Leland was a traveler trying to wake up, and he washed accordingly, with cold water, deep into his hairline, careful around the Band-Aid over his brow, around the back of his neck, up to his elbows. Then he dried vigorously, rubbing to draw the blood up to his skin. He felt better, tired inside but not yet ready for sleep, good for hours more.
He took off his shoes and socks. In the sixties, the first time he went to Europe on business, he sat next to a German, an executive in the American branch of an optical firm who had crossed the Atlantic over seventy times, going back to the first quarter of the century. Leland said he was working for Ford, doing a study on the economics of shipping parts by air rather than by sea, to reduce the amount of the float tied up in inventory, and then let the old man talk from Virginia to Hamburg.
The old man had known Hitler, whom he called a peasant incapable of reshaping an opinion. The way to cross an ocean, he said, of all the methods he had been able to try, remained the dirigible. One hundred miles per hour at a height of a thousand feet, almost two days in the company of real ladies and gentlemen. A wonderful man, full of wisdom. Leland would have lied, if he had been asked what he had done in the war.
"Do you want to know a secret, Mr. Businessman? You can be wide awake at the end of the day if you wash your feet. Walk around barefoot for ten minutes. You'll feel terrific."
It was true. Wriggling his toes, his cuffs rolled up to his knees, Leland carried his daughter's telephone over to the windows, braced it on his knee, dialed nine, then one, as you had to do in Los Angeles to call long distance, the San Diego area code next, and finally, Kathi Logan's number, which he had already memorized.
It rang twice, then there was a mechanical pick-up.
"Hi, this is Kathi Logan. I'm not home right now, but if you'll leave your name and number after you hear the beep, I'll send you your dime back. Or maybe I'll call you. Who are you, anyway? Wipe that grin off your face and speak up."
Ah, California. Leland was laughing aloud when the tone sounded. Far below, thirty-two stories down, a truck turned from Wilshire into the side street, then just as quickly into the ramp down to the underground garage under the plaza that surrounded the building. Something turned over in Leland's mind. The truck had been going too fast, but that wasn't it.
"Kathi, this is Joe Leland, your friend from St. Louis today. Thank you. Tomorrow build yourself a perfect day. I'm going to call in the evening and ask to see you. I thought we could meet in San Francisco..."
Disconnect. The tape had run out — no, there was no dial tone. The telephone was dead. He tapped the cradle button. Nothing.
He looked at his watch: eight o'clock. Maybe the switchboard had an automatic cutoff. There was no point in going outside to call again; it would only add to her confusion. For a while he stood at the window, staring at the lights on the Hollywood Hills. Someone had once pointed out Laurel Canyon to him — he couldn't remember who it was, or when that had been.
That old German had left one problem unsolved: putting the socks on again. A change in pitch of the air coming through the ventilator made him look up. No, that wasn't it. The music had stopped. Abruptly. He wondered why he would take notice of it, and then realized what he had wanted to remember about that truck: it was the one he had seen parked on the side street facing Wilshire a half hour ago. No wonder the guy in the Jag had wanted to hide the microphone.
The telephone was dead?
Leland was going for the Browning when he heard the woman scream.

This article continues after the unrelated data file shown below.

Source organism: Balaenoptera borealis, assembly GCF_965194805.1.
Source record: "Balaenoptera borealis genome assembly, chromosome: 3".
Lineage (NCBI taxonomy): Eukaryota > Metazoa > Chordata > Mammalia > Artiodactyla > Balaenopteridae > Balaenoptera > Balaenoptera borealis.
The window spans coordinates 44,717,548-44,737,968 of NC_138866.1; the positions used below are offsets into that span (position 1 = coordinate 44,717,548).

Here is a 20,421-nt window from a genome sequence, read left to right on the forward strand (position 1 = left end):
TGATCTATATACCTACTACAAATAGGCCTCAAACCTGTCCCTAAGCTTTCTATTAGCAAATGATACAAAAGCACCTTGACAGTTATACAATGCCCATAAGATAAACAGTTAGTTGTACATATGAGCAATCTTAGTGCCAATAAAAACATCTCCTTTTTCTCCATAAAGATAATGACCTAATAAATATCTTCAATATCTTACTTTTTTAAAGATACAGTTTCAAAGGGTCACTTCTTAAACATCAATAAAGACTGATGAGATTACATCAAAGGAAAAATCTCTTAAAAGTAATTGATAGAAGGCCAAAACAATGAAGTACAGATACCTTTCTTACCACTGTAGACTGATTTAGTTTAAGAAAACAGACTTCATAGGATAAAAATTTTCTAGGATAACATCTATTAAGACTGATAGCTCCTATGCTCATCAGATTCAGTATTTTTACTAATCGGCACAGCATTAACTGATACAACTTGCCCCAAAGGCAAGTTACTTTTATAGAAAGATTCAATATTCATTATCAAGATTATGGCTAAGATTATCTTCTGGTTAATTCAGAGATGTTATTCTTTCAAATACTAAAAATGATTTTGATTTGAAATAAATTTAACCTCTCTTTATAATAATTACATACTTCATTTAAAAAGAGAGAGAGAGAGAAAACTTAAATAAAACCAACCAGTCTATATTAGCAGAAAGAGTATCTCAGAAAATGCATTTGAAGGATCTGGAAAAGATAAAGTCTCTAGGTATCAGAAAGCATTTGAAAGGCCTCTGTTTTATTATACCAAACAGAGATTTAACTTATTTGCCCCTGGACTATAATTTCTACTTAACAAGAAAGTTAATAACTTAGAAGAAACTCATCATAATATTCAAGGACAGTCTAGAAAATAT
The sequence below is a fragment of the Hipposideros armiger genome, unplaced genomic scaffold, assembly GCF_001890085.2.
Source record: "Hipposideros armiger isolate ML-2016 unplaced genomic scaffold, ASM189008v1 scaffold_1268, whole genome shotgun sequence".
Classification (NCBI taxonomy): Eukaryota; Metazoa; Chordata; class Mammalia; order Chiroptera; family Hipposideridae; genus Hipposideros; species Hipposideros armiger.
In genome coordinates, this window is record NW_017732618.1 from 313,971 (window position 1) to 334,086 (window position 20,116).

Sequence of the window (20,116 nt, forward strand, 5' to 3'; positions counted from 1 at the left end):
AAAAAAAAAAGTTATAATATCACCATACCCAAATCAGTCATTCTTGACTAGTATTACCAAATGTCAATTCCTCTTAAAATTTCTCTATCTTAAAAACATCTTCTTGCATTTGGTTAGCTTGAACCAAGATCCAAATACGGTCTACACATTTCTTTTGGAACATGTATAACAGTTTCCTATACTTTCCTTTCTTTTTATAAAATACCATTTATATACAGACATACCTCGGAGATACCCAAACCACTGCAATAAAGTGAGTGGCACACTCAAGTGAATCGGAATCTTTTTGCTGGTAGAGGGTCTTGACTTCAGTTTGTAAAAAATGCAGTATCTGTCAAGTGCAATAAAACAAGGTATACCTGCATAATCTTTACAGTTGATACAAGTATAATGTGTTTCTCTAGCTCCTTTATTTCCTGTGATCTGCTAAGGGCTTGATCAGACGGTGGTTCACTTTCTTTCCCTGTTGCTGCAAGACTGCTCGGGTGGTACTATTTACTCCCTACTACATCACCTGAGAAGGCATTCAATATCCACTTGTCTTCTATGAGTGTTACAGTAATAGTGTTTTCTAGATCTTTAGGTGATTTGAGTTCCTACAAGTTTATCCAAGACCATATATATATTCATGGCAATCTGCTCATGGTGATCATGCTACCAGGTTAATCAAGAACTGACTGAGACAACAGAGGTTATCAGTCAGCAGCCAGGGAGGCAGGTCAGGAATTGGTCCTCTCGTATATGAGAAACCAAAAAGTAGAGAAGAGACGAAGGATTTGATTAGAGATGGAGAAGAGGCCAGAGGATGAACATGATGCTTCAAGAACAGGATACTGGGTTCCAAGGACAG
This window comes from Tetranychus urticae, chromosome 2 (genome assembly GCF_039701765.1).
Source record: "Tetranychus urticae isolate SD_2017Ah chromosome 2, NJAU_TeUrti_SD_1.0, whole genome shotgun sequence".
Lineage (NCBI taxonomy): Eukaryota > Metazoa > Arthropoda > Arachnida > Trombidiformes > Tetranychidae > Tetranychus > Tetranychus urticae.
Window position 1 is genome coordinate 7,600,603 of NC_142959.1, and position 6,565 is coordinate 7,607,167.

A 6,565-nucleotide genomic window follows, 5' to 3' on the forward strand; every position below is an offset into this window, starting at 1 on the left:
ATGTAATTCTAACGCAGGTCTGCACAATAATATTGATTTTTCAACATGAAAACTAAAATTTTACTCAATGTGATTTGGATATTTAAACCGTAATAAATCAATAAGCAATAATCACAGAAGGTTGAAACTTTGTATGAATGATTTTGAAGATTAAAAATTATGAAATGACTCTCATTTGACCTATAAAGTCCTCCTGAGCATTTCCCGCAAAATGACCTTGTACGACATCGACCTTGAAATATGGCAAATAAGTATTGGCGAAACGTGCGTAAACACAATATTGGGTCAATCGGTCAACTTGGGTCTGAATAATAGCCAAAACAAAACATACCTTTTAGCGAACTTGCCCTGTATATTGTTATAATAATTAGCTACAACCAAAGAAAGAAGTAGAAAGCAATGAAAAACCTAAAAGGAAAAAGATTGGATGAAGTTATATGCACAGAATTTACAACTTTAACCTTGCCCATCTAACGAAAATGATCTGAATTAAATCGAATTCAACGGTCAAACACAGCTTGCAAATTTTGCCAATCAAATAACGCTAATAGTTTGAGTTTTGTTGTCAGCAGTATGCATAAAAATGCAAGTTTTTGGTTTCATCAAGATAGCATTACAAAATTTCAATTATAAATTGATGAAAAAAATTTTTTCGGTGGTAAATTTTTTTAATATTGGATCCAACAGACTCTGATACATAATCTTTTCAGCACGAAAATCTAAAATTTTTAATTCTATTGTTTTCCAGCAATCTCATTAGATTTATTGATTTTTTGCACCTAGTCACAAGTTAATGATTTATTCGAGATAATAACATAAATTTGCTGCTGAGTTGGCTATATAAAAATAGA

He was on his feet at once. His head was clear. He got into the harness, drew the gun, popped the safety, and snapped the first round into the firing chamber.
Leland extinguished the lights and opened the door slowly, as silently as possible. The corridor was empty, but now he could hear a man's voice, sharp, but too far away to be intelligible.
Leland had to decide what to do — now.His shoes were in the bathroom. If the voice was barking orders to partygoers, then it was only a matter of moments before his teammates made a search of the rooms on this floor. How many of them were there? The staircase was around on the other side of the elevator, bank. For a second Leland would be exposed as he crossed the main corridor, but if people were looking the other way, into the party room, he just might get away with it.
The Browning. If he were caught with it, there would I be shooting. If he left it behind and they found it, they would come looking for the owner. No time to hide it, either — no sense in giving them the chance to get closer to him at all, not when he was carrying an NYPD badge, whatever its gag origins. Barefoot, the Browning raised, Leland stepped onto the shaved surface of the industrial carpet in the corridor.
The voice became louder as Leland neared the elevator bank. He had to get a line on this, if he could, but he had to achieve safety — some measure of it, at least. He stopped five feet before he reached the corner.
An accent. Leland still could not make out the words. The accent was faint; the careful, conscious phrasing showed that the speaker had studied the language in school, or later. Now Leland darted across the elevator area to the staircase door.
Four of them, one of whom he recognized, goddamn it — goddamnit! — all armed with the world's best one-man weapon, the Kalashnikov AK-47 assault rifle. Leland shook with rage and self-reproach. He should have done better than this!
He waited, catching his breath. If he had been spotted, someone would have shouted. He had to evaluate what he had seen, which was plenty. He had to think. The first obvious point was that he could not take any kind of effective action with the information he had so far. Now he had to make another decision. He opened the door to the staircase carefully, stepped in, and eased the door closed quietly behind him.
He went up, his bare feet taking the cool, rough concrete steps lightly, two at a time.